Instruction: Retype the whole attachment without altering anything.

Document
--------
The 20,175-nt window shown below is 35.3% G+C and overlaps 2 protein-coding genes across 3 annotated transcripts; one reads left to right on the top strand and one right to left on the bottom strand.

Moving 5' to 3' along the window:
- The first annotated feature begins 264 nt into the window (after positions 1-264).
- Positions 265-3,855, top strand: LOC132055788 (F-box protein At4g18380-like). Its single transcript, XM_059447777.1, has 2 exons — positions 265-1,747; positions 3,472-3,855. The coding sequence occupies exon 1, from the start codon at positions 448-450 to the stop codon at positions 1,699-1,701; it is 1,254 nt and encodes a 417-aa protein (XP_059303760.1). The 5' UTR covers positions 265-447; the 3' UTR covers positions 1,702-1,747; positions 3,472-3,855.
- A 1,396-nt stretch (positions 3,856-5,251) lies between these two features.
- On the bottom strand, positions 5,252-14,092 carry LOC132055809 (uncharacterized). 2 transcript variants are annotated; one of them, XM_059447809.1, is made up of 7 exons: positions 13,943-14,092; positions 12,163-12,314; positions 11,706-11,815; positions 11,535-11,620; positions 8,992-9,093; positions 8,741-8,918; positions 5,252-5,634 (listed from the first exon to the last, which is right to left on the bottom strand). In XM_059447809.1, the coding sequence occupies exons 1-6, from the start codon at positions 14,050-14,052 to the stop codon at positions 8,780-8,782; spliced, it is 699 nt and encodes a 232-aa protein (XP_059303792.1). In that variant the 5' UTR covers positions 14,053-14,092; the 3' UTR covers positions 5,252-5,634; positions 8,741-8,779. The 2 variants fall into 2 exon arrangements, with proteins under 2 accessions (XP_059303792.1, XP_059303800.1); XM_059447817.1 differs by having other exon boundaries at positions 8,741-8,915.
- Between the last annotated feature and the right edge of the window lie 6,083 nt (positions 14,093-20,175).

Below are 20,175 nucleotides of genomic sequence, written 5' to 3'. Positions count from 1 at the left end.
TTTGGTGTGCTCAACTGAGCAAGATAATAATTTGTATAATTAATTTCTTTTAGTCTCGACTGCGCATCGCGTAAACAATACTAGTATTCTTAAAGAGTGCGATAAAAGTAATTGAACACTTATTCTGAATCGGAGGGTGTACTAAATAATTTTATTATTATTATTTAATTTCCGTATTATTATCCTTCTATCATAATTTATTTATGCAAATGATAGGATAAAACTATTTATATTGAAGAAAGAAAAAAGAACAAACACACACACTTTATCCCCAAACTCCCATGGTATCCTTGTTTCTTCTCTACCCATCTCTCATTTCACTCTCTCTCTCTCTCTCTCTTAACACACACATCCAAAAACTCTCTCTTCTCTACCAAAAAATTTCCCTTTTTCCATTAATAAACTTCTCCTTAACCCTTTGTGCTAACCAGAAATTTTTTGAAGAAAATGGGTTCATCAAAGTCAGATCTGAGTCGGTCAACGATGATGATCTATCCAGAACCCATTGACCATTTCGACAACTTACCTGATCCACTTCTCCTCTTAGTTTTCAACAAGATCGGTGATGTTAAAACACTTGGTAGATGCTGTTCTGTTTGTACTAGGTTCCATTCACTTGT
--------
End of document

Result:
The 20,175-nt window shown below is 35.3% G+C and overlaps 2 protein-coding genes across 3 annotated transcripts; one reads left to right on the top strand and one right to left on the bottom strand.

Moving 5' to 3' along the window:
- The first annotated feature begins 264 nt into the window (after positions 1-264).
- Positions 265-3,855, top strand: LOC132055788 (F-box protein At4g18380-like). Its single transcript, XM_059447777.1, has 2 exons — positions 265-1,747; positions 3,472-3,855. The coding sequence occupies exon 1, from the start codon at positions 448-450 to the stop codon at positions 1,699-1,701; it is 1,254 nt and encodes a 417-aa protein (XP_059303760.1). The 5' UTR covers positions 265-447; the 3' UTR covers positions 1,702-1,747; positions 3,472-3,855.
- A 1,396-nt stretch (positions 3,856-5,251) lies between these two features.
- On the bottom strand, positions 5,252-14,092 carry LOC132055809 (uncharacterized). 2 transcript variants are annotated; one of them, XM_059447809.1, is made up of 7 exons: positions 13,943-14,092; positions 12,163-12,314; positions 11,706-11,815; positions 11,535-11,620; positions 8,992-9,093; positions 8,741-8,918; positions 5,252-5,634 (listed from the first exon to the last, which is right to left on the bottom strand). In XM_059447809.1, the coding sequence occupies exons 1-6, from the start codon at positions 14,050-14,052 to the stop codon at positions 8,780-8,782; spliced, it is 699 nt and encodes a 232-aa protein (XP_059303792.1). In that variant the 5' UTR covers positions 14,053-14,092; the 3' UTR covers positions 5,252-5,634; positions 8,741-8,779. The 2 variants fall into 2 exon arrangements, with proteins under 2 accessions (XP_059303792.1, XP_059303800.1); XM_059447817.1 differs by having other exon boundaries at positions 8,741-8,915.
- Between the last annotated feature and the right edge of the window lie 6,083 nt (positions 14,093-20,175).

Below are 20,175 nucleotides of genomic sequence, written 5' to 3'. Positions count from 1 at the left end.
TTTGGTGTGCTCAACTGAGCAAGATAATAATTTGTATAATTAATTTCTTTTAGTCTCGACTGCGCATCGCGTAAACAATACTAGTATTCTTAAAGAGTGCGATAAAAGTAATTGAACACTTATTCTGAATCGGAGGGTGTACTAAATAATTTTATTATTATTATTTAATTTCCGTATTATTATCCTTCTATCATAATTTATTTATGCAAATGATAGGATAAAACTATTTATATTGAAGAAAGAAAAAAGAACAAACACACACACTTTATCCCCAAACTCCCATGGTATCCTTGTTTCTTCTCTACCCATCTCTCATTTCACTCTCTCTCTCTCTCTCTCTTAACACACACATCCAAAAACTCTCTCTTCTCTACCAAAAAATTTCCCTTTTTCCATTAATAAACTTCTCCTTAACCCTTTGTGCTAACCAGAAATTTTTTGAAGAAAATGGGTTCATCAAAGTCAGATCTGAGTCGGTCAACGATGATGATCTATCCAGAACCCATTGACCATTTCGACAACTTACCTGATCCACTTCTCCTCTTAGTTTTCAACAAGATCGGTGATGTTAAAACACTTGGTAGATGCTGTTCTGTTTGTACTAGGTTCCATTCACTTGT